to drink coffee with a ghost review

Title: to drink coffee with a ghost
Author: Amanda Lovelace
Series: Things that H(a)unt #2
Publisher: Andrews McMeel Publishing
Publication Date: 17 September 2019
Source: Jonathan Ball Publishers
Format: Hardcover
Pages: 160
Rating: 2.5 Stars



Goodreads Synopsis:

"You cannot have a funeral for your mother without also having a funeral for yourself."  This book poses the ever-lingering question: What happens when someone dies before they're able to redeem themselves?
From the bestselling & award-winning poetess, amanda lovelace, comes the finale of her illustrated duology, "things that h(a)unt." In the first installment, to make monsters out of girls,  lovelace explored the memory of being in a toxic romantic relationship. In to drink coffee with a ghost, lovelace unravels the memory of the complicated relationship she had with her now-deceased mother.

Book Review:
Please note due to the fact that this book is a collection of short notes/poetry, this will not be a full review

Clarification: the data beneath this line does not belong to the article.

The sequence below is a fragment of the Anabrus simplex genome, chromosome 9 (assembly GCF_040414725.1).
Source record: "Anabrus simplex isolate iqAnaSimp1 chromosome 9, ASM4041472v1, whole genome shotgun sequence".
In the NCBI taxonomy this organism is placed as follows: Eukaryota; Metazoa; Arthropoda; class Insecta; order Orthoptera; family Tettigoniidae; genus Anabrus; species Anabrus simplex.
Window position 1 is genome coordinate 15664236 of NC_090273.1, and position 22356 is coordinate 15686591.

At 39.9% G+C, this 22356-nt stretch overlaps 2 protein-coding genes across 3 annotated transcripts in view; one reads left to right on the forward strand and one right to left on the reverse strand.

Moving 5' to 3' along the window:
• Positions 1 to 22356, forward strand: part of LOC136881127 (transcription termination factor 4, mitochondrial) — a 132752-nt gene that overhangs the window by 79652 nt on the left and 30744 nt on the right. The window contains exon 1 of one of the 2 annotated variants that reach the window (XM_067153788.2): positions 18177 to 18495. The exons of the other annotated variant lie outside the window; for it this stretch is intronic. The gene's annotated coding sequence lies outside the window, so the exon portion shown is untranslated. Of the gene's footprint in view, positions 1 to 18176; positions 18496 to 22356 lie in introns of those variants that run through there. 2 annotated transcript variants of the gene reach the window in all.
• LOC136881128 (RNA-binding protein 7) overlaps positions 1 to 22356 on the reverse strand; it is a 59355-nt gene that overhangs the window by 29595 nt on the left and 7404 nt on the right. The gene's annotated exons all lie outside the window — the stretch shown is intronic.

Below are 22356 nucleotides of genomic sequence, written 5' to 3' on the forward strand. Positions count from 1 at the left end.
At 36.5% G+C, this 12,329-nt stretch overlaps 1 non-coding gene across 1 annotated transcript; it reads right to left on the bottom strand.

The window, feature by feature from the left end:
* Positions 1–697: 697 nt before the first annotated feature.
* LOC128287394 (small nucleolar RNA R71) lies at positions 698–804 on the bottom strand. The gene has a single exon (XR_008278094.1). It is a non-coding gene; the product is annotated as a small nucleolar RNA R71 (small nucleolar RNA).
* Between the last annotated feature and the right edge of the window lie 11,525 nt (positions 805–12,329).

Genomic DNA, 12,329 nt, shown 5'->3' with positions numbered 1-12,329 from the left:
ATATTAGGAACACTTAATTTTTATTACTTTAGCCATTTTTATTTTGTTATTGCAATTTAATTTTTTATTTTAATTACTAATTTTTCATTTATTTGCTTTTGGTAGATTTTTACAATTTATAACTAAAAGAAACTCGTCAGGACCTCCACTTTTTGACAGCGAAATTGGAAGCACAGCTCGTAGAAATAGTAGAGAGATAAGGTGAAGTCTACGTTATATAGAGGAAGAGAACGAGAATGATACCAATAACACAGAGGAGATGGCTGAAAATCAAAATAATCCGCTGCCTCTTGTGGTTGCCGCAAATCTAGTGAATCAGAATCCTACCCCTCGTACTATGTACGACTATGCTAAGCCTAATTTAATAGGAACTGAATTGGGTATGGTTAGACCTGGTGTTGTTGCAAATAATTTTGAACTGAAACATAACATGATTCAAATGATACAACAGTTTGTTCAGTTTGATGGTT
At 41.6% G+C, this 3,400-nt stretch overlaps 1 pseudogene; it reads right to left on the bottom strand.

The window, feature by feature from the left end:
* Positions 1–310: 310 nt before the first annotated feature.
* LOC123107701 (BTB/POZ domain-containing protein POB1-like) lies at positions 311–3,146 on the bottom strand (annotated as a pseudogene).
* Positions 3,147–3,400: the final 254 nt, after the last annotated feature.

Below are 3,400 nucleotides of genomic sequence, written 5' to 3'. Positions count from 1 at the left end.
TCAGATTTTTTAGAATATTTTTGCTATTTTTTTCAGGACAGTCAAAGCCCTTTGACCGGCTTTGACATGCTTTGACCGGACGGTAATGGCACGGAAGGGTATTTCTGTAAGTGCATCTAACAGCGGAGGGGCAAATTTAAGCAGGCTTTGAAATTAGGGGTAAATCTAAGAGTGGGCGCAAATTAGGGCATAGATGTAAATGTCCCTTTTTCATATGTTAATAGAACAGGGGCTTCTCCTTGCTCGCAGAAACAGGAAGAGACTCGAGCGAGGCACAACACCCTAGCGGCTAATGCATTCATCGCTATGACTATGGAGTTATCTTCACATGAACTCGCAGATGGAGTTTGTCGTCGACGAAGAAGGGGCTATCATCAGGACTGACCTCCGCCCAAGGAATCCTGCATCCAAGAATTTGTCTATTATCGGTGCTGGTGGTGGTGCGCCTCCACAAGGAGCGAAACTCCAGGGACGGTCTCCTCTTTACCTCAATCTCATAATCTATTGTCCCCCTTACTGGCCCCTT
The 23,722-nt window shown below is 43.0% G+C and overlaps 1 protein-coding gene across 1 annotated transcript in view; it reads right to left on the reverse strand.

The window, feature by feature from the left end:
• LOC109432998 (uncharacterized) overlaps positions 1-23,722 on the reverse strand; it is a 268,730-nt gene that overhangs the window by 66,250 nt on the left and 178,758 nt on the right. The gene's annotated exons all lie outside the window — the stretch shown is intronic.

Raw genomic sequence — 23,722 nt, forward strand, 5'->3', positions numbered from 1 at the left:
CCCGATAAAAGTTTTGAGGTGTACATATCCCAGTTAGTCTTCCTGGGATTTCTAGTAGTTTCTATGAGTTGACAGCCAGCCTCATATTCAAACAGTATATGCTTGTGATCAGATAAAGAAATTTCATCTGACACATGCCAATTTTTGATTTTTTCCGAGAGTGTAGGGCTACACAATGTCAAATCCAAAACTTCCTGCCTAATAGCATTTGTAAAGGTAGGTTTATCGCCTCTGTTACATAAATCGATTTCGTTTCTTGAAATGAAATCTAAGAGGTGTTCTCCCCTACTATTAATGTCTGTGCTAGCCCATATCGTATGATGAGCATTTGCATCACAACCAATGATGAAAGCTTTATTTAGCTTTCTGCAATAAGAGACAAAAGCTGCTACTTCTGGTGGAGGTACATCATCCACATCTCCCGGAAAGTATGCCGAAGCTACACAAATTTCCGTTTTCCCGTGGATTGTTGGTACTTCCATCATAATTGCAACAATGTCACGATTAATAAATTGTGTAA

Pre-reading Thoughts:

Amanda Lovelace is one of the modern poets that I have been seeing everywhere and because of this, I have been anxious to get my hands on one of her books. I was so excited to see that Jonathan Ball was bringing this book in and jumped at the chance to request it!

On that note, thank you so much to Jonathan Ball Publishers for kindly providing me with a copy of this book to review. Just a quick disclaimer for those reading this review, I have received this book for free. Please note that this does not affect my opinions in any way. All thoughts are my own. 

Final Thoughts:

Overall, I wasn't a fan of this collection. I struggled a lot with the structure of certain pieces and often found myself being really unimpressed with the one-liners and texts where the titles were stronger. Whilst certain pieces fit well together others were so similar that it didn't make sense to have them in the same collection. However, I did connect with some of the pieces and enjoyed them more. My first attempt at reading Lovelace's collections did not go well. However, I think it might also be because this book revolves around her coming to terms with her mother's death which is something I have not personally dealt with. I think others who share similar experiences will be able to get more out of this book and maybe find some comfort in this book. Thank you to Jonathan Ball Publishers for providing me with a copy of this book to review. 

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